We’re usually taught to respect our elders; but there have been plenty of characters in film who never quite got that memo. There’s been a long and proud tradition in movies of elderly abuse and bad doings being transgressed on the 4:30 dinner crowd. This is the generation that did things like survived the Great Depression, fought the Nazis and the Reds, raised our parents and all too often us. One would think they’d earned a bit of consideration for things like guaranteed Social Security, adult diapers that don’t leak and generally not getting the shit beat out of them or snuffed like some third rate extra. In this CHUD list, we’re going to take a look at 15 old-timers who, unfortunately, turned into having-a-really-bad-timers.
The Film: A Clockwork Orange (1971)
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The Director: Stanley Kubrick
The Elder: Tramp (Paul Farrell)
‘Tramp’ is an elderly Irish vagrant living on the mean streets of dystopian near-future London. His backstory is unknown, but his views on the present state of the world, and the younger generations, are plainly stated for us: “It’s a stinking world because there’s no law and order anymore! It’s a stinking world because it lets the young get on to the old, like you done. Oh, it’s no world for an old man any longer. What sort of a world is it at all? Men on the moon, and men spinning around the earth, and there’s not no attention paid to earthly law and order no more.” He clearly likes booze, based on the number of bottles surrounding him. And he is eager for some loose change, or as he calls it “cutter,” presumably so he can purchase more booze.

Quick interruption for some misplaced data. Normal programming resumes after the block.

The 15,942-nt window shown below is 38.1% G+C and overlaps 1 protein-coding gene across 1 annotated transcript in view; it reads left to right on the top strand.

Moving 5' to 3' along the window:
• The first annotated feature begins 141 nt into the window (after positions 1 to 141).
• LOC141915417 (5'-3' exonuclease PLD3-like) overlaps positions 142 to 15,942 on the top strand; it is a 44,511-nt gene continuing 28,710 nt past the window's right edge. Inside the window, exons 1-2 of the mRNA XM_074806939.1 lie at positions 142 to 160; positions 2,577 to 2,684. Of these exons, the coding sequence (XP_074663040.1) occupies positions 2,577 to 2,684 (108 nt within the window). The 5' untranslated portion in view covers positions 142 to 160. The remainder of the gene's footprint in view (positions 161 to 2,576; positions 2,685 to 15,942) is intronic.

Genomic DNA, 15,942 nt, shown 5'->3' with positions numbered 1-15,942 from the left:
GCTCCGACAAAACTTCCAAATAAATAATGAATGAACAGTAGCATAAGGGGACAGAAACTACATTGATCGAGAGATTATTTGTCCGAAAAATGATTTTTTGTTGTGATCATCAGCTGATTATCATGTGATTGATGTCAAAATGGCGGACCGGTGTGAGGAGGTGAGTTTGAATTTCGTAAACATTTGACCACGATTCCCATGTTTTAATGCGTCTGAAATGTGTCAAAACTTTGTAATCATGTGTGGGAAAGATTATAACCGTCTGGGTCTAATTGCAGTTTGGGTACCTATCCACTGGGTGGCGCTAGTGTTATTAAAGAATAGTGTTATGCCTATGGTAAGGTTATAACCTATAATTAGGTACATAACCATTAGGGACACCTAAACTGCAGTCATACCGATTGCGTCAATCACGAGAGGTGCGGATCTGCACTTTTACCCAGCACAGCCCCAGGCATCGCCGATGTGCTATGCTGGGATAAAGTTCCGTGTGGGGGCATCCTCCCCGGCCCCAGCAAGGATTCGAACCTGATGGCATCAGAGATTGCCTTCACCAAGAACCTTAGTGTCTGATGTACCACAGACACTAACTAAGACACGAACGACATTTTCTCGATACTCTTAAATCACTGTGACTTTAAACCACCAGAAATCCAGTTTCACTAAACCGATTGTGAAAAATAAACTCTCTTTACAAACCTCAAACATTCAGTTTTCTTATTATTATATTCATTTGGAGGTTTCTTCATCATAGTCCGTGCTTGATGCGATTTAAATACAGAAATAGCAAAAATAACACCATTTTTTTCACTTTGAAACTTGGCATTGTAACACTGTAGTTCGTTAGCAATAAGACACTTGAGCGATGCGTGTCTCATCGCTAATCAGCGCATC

The Abuse: Savage four-on-one beatdown.
While minding his own business, drunkenly chillaxin’ and singing an Irish tune about a girl named Molly Malone, the Tramp is happened upon by a group from the younger generation that he so bitterly dislikes — who proceed to beat the ever-loving shit out of him purely for the sport of it.
Lack Of Respect By:
Alex DeLarge (Malcolm McDowell), and his droogs, Pete (Michael Tarn), Georgie (James Marcus), and Dim (Warren Clarke). Alex and his gang of thugs spent the night at a milk bar getting jacked up on ‘drencrom milk-plus,’ which has sharpened them up and gotten them ready for “a bit of the old ultra-violence.” Alex has some very specific attitudes on the elderly, that immediately sets him at odds with the Tramp. “One thing I could never stand was to see a filthy, dirty old drunkie, howling away at the filthy songs of his fathers and going blurp blurp in between as it might be a filthy old orchestra in his stinking, rotten guts. I could never stand to see anyone like that, whatever his age might be, but more especially when he was real old like this one was.”
Did they have it coming? From Alex’s perspective, clearly, but objectively speaking, no. The Tramp wasn’t hurting anyone and Alex sought him out specifically looking for someone to hurt. Plus, the Tramp has a pleasant pub-style singing voice with a fine Irish lilt. He should have been given some “cutter” in exchange for a tune, which he surely would’ve be more than happy to provide.
Could the AARP Have Helped? Yes. A man of his age should be in a home somewhere if he has no one to take care of him.
If nature had taken its course? He would have probably blacked out and awoken with a similarly aching head, but no broken ribs.
I see this lowly tramp’s tale as one of triumphant vengeance, for all senior citizens, against the hate crimes of the young. The movie brilliantly climaxes an hour and thirty-eight minutes in when the tramp and his other elderly homeless compatriots get vengeance on that mean young man. I am not sure why the movie continues for another half hour or so. Peculiar epilogue, if you ask me.